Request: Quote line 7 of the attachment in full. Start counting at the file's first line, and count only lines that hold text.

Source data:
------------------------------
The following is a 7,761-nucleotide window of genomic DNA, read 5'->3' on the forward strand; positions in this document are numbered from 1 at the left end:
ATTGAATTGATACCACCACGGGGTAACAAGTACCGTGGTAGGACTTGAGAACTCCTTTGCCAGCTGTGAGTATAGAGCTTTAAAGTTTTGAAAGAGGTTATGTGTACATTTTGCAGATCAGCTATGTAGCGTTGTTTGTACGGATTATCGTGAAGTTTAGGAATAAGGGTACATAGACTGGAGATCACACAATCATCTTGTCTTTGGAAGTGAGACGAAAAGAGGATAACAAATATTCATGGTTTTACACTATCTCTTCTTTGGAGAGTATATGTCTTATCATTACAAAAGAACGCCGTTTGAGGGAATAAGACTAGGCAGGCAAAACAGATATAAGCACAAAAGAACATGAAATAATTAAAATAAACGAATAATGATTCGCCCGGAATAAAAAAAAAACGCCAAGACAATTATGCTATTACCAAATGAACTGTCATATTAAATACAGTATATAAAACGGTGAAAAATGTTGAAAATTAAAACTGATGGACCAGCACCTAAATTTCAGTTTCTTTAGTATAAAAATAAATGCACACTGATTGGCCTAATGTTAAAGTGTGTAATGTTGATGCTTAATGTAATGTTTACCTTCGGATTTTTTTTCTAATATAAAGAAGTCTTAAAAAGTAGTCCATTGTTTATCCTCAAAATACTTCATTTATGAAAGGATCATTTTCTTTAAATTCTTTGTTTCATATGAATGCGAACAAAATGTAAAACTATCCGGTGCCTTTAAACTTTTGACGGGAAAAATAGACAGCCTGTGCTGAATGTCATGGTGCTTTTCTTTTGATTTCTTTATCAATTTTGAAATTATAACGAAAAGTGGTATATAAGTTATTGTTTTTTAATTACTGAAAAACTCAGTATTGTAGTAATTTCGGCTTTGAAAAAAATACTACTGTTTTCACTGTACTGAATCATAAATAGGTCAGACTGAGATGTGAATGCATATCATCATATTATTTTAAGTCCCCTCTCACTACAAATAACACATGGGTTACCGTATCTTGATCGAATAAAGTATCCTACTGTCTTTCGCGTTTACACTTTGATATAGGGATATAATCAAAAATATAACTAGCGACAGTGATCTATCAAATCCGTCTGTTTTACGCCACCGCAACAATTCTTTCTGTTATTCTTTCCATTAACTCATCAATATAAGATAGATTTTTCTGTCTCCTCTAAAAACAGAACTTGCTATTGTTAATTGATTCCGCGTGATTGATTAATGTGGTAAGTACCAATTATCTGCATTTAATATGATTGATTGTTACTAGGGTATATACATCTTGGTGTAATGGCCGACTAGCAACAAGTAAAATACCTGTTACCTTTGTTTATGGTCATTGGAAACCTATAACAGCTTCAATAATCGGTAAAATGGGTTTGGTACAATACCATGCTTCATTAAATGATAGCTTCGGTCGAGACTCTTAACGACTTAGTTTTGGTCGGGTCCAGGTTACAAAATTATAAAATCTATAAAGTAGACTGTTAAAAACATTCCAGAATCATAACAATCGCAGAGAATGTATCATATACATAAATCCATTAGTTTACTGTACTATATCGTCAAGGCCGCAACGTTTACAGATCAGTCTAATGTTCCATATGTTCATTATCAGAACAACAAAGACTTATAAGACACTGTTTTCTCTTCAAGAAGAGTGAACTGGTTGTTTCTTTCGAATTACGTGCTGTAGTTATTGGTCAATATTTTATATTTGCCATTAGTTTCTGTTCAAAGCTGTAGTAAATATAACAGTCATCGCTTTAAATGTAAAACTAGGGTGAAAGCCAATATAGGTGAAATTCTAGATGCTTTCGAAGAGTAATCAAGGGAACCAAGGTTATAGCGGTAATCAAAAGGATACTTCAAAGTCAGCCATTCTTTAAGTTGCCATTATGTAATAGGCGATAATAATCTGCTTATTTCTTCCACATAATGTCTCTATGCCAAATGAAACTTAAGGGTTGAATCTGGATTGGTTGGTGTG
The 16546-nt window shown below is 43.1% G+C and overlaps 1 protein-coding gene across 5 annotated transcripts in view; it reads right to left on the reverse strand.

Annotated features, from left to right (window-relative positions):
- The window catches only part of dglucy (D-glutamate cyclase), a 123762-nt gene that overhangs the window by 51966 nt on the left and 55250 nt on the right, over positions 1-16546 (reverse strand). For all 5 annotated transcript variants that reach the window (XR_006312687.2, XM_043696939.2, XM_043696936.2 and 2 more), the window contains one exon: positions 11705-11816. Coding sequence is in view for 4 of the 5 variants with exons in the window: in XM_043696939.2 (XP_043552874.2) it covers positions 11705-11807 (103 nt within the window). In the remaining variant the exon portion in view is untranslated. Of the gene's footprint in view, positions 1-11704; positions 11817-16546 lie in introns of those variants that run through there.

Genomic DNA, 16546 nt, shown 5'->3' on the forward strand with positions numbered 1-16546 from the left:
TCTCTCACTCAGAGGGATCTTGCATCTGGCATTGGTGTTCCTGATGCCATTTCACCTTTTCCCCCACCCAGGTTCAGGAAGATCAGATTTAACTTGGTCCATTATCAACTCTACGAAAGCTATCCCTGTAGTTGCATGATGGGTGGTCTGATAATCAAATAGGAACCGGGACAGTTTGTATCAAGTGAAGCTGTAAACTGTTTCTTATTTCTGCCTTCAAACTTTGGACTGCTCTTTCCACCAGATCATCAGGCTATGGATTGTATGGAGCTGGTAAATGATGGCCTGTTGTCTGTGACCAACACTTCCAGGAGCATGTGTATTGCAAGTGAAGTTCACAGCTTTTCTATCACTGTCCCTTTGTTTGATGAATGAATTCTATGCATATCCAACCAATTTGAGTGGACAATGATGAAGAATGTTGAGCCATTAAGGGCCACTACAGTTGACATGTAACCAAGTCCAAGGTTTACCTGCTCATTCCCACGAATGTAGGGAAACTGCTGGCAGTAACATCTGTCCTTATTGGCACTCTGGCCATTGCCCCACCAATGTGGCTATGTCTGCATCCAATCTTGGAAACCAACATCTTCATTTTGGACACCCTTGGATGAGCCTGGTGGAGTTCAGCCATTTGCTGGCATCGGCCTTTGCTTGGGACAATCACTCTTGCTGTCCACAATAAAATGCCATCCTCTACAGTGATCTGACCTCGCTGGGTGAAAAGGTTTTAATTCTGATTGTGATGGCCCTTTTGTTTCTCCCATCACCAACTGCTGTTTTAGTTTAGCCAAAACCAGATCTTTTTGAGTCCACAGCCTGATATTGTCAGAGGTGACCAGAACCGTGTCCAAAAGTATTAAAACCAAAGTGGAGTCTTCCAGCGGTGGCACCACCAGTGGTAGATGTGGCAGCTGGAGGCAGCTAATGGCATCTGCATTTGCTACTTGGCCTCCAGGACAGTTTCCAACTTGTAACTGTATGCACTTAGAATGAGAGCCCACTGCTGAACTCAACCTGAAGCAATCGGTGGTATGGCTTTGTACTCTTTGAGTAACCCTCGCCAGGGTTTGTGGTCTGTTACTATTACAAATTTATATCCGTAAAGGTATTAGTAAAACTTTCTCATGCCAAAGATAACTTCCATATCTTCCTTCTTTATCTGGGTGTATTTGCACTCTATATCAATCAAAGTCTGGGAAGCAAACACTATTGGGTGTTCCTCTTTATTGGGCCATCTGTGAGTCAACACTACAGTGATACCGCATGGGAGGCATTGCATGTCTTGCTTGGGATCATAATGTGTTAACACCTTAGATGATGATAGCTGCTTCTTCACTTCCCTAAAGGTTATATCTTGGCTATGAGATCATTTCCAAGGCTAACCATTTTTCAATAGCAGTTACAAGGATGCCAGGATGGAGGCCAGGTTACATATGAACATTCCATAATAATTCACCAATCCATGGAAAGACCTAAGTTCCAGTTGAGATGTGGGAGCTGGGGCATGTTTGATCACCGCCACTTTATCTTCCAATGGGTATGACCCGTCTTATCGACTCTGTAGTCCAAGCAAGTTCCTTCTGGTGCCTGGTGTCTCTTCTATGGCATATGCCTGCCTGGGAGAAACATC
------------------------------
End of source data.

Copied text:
TCTCTCACTCAGAGGGATCTTGCATCTGGCATTGGTGTTCCTGATGCCATTTCACCTTTTCCCCCACCCAGGTTCAGGAAGATCAGATTTAACTTGGTCCATTATCAACTCTACGAAAGCTATCCCTGTAGTTGCATGATGGGTGGTCTGATAATCAAATAGGAACCGGGACAGTTTGTATCAAGTGAAGCTGTAAACTGTTTCTTATTTCTGCCTTCAAACTTTGGACTGCTCTTTCCACCAGATCATCAGGCTATGGATTGTATGGAGCTGGTAAATGATGGCCTGTTGTCTGTGACCAACACTTCCAGGAGCATGTGTATTGCAAGTGAAGTTCACAGCTTTTCTATCACTGTCCCTTTGTTTGATGAATGAATTCTATGCATATCCAACCAATTTGAGTGGACAATGATGAAGAATGTTGAGCCATTAAGGGCCACTACAGTTGACATGTAACCAAGTCCAAGGTTTACCTGCTCATTCCCACGAATGTAGGGAAACTGCTGGCAGTAACATCTGTCCTTATTGGCACTCTGGCCATTGCCCCACCAATGTGGCTATGTCTGCATCCAATCTTGGAAACCAACATCTTCATTTTGGACACCCTTGGATGAGCCTGGTGGAGTTCAGCCATTTGCTGGCATCGGCCTTTGCTTGGGACAATCACTCTTGCTGTCCACAATAAAATGCCATCCTCTACAGTGATCTGACCTCGCTGGGTGAAAAGGTTTTAATTCTGATTGTGATGGCCCTTTTGTTTCTCCCATCACCAACTGCTGTTTTAGTTTAGCCAAAACCAGATCTTTTTGAGTCCACAGCCTGATATTGTCAGAGGTGACCAGAACCGTGTCCAAAAGTATTAAAACCAAAGTGGAGTCTTCCAGCGGTGGCACCACCAGTGGTAGATGTGGCAGCTGGAGGCAGCTAATGGCATCTGCATTTGCTACTTGGCCTCCAGGACAGTTTCCAACTTGTAACTGTATGCACTTAGAATGAGAGCCCACTGCTGAACTCAACCTGAAGCAATCGGTGGTATGGCTTTGTACTCTTTGAGTAACCCTCGCCAGGGTTTGTGGTCTGTTACTATTACAAATTTATATCCGTAAAGGTATTAGTAAAACTTTCTCATGCCAAAGATAACTTCCATATCTTCCTTCTTTATCTGGGTGTATTTGCACTCTATATCAATCAAAGTCTGGGAAGCAAACACTATTGGGTGTTCCTCTTTATTGGGCCATCTGTGAGTCAACACTACAGTGATACCGCATGGGAGGCATTGCATGTCTTGCTTGGGATCATAATGTGTTAACACCTTAGATGATGATAGCTGCTTCTTCACTTCCCTAAAGGTTATATCTTGGCTATGAGATCATTTCCAAGGCTAACCATTTTTCAATAGCAGTTACAAGGATGCCAGGATGGAGGCCAGGTTACATATGAACATTCCATAATAATTCACCAATCCATGGAAAGACCTAAGTTCCAGTTGAGATGTGGGAGCTGGGGCATGTTTGATCACCGCCACTTTATCTTCCAATGGGTATGACCCGTCTTATCGACTCTGTAGTCCAAGCAAGTTCCTTCTGGTGCCTGGTGTCTCTTCTATGGCATATGCCTGCCTGGGAGAAACATC